Less than a year after having his leg amputated, Green is playing in his first tournament this weekend. And while he continues to move forward, Green never loses sight of the past. Written on his shoes are the names of all those he lost including his son hunter who died just 6 months after the accident. “Just my way of saying I’m never gonna forget. And I’ll make sure I don’t forget,” he says.
Green is the first golfer with a prosthetic leg to compete on the Tour, but for a guy who was known as one of golf’s bad boys in the ’80s, the role of inspiration is one he doesn’t take lightly. “Ken Green and inspiration don’t usually go hand-in-hand, ” he says with a laugh. “It is kind of wierd. But if you are a believer and he puts you on a certain path for a reason. I’m hoping I can fill the task. Honestly, that’s one of the things I’m worried about. I want to make sure I do all the right things. Whereas before I don’t think I ever worried too much about that.”
Ken is still learning how to play with his new leg and every course brings new challenges. But if there’s anyone who can handle whatever life throws his way, it’s Ken Green.
= = = = = = = = = = = = = = = = = = =AND THIS ONE:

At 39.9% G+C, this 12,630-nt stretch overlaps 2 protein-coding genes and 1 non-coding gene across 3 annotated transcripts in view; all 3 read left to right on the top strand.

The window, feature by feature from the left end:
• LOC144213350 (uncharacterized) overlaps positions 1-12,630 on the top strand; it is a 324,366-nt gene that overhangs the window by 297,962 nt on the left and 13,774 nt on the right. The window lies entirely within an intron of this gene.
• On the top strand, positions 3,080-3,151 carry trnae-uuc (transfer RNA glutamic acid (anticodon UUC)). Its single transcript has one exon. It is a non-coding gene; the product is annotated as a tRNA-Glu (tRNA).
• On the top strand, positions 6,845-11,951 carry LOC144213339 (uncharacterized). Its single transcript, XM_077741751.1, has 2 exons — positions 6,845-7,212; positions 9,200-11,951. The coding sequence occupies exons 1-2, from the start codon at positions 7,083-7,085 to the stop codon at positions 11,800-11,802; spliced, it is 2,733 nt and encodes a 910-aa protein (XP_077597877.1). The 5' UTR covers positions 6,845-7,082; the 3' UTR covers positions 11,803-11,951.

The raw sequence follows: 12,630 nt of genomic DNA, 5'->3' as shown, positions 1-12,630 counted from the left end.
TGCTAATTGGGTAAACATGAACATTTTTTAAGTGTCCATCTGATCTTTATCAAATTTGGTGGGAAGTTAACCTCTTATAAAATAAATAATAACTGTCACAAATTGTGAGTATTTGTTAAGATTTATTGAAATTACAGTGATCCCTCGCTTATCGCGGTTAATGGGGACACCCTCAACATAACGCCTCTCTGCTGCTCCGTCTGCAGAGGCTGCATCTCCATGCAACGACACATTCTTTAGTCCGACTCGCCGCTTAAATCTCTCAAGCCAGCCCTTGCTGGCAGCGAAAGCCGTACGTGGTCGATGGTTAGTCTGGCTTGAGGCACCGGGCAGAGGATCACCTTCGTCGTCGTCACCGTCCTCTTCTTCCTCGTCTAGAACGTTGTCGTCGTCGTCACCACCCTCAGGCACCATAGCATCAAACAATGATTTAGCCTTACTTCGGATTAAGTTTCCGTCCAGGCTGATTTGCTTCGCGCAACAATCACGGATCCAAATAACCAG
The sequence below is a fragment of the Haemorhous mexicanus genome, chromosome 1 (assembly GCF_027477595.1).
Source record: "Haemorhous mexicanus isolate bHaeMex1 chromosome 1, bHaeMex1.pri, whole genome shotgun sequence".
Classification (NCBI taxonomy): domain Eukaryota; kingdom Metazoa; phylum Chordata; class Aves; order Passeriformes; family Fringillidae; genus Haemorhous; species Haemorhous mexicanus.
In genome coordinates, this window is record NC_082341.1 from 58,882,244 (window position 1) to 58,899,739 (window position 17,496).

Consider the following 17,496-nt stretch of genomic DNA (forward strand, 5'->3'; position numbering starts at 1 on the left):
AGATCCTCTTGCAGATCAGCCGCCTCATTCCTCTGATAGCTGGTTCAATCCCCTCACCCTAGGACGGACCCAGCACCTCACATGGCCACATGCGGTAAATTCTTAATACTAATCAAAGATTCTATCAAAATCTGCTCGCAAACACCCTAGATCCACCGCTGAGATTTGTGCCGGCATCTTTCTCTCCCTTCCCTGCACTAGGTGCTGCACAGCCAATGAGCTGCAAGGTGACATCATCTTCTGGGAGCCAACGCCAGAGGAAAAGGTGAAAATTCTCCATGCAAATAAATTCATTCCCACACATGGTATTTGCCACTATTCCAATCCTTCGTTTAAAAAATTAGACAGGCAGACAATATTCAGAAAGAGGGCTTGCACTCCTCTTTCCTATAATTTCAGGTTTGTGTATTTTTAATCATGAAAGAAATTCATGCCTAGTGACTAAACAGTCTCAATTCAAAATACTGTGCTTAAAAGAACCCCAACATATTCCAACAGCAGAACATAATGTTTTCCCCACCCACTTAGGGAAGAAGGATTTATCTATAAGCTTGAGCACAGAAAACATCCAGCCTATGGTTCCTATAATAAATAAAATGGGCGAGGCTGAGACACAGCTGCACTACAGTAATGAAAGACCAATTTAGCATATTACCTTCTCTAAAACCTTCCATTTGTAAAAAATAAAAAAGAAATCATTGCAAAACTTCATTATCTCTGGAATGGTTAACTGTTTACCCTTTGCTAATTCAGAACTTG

5-13-10: “Champions Tour’s Green Braces for Challenges of Return to Individual Play From Tragedies”
By John Zenor, AP Sports Writer
HOOVER, Ala: Ken Green is a realist, and a survivor. So he isn’t aiming for a quick victory in his comeback to the Champions Tour. Playing respectably would be a win, in itself. Green returns for his first individual stroke-play event since a series of tragedies with the Regions Charity Classic starting Friday in suburban Birmingham. Green has endured the deaths of his brother, longtime girlfriend and son, and the amputation of the lower part of his right leg over the last year.
“It will be beyond difficult for me,” Green, who partnered with Mike Reid in the Legends of Golf last month, said Thursday in the players clubhouse. “I would be ecstatic if I can break 80 all three days. There’s no delusions here. Once I get stuck on a certain lie — you know, one bad shot leads to another bad shot — I’m going to make some doubles and triples (bogeys) and scores add up. But you’ve got to do it. I’ve got to learn. I’ve got to figure it out, and the only way to do it is to keep playing. I’ve got to keep playing if I’m going to get better.”
He says he’s got to keep playing, period, to help cope with the terrible blows of the last year. Last June, Green was in a crash that killed his brother and girlfriend, along with his dog when the RV his brother was driving blew a tire and went off Interstate 20 near Hickory, Miss., hitting a tree. Faced with either having his lower right leg amputated or giving up golf, he chose the former.
In January, his 21-year-old son Hunter was found dead in his SMU dorm room.
Fellow golfer Scott Simpson marvels at Green’s return from all that. “He’s inspiring a lot of people,” Simpson said. “He lost two, now three, people and a dog that you love, that are your whole world. “I think he adds a lot to this tournament and the Champions Tour. We’re all rooting hard for him.”